10 December 2001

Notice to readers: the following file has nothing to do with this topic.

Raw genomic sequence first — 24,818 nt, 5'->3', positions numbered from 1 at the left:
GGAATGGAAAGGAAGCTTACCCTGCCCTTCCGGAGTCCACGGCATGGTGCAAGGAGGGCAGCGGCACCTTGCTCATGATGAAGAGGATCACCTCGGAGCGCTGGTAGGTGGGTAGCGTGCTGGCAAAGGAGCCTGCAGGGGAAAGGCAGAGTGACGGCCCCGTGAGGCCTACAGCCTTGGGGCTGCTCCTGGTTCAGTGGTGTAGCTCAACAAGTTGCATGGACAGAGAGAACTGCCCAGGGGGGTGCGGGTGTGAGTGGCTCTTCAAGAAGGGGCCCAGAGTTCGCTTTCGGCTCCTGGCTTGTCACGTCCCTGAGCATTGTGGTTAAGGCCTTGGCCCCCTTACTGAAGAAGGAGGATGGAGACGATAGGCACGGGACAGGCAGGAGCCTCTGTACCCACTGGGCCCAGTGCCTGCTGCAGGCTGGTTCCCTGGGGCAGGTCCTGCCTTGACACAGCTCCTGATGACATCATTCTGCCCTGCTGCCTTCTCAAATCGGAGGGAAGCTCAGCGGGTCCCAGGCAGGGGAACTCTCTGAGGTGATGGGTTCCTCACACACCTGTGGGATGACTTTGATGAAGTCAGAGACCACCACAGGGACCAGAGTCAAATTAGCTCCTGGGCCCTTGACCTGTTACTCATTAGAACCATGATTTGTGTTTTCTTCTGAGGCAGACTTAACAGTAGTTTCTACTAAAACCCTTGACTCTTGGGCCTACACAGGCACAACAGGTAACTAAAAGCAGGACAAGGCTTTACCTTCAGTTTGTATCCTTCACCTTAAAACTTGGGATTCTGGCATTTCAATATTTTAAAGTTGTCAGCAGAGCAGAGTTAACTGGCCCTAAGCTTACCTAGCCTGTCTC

Biplane long-axis cine MRI was performed in 51 patients 1, 13, 26, and 52 weeks after their first AMI. LV mass index (LVMI) was significantly increased 1 week after AMI (84.3 ± 16.9 vs. 68.1 ± 11.4 g/m<sup>2</sup> controls, n = 48, p < 0.001), presumably owing to edema of the infarcted myocardium. Six months after AMI, LVMI decreased to 76.5 ± 16.4 g/m<sup>2</sup>, but had again augmented after 1 year (81.8 ± 17.3 g/m<sup>2</sup>, p < 0.05), suggesting late, compensatory left ventricular hypertrophy. In patients treated with primary percutaneous transluminal coronary angioplasty, LVMI decreased 5% over 1 year, while LVMI increased 10% in patients receiving thrombolysis (p < 0.05). In the entire population, the global increase in LVMI 1 year after AMI seemed to reflect global cavity dilatation with unchanged thickness of the vital myocardium. In conclusion, in patients receiving contemporary treatment, LV remodeling only partially complied with the classical patho-anatomical concept.